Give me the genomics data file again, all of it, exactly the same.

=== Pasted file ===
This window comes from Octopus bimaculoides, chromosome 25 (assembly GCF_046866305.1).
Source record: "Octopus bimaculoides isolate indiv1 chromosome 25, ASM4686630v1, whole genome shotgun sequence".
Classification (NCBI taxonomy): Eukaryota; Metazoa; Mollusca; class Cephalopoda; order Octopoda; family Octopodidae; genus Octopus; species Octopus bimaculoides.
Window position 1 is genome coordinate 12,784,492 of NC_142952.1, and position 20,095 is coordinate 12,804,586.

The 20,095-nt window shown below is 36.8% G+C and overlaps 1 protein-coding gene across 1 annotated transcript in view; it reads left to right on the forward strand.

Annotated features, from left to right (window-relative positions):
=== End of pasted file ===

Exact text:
This window comes from Octopus bimaculoides, chromosome 25 (assembly GCF_046866305.1).
Source record: "Octopus bimaculoides isolate indiv1 chromosome 25, ASM4686630v1, whole genome shotgun sequence".
Classification (NCBI taxonomy): Eukaryota; Metazoa; Mollusca; class Cephalopoda; order Octopoda; family Octopodidae; genus Octopus; species Octopus bimaculoides.
Window position 1 is genome coordinate 12,784,492 of NC_142952.1, and position 20,095 is coordinate 12,804,586.

The 20,095-nt window shown below is 36.8% G+C and overlaps 1 protein-coding gene across 1 annotated transcript in view; it reads left to right on the forward strand.

Annotated features, from left to right (window-relative positions):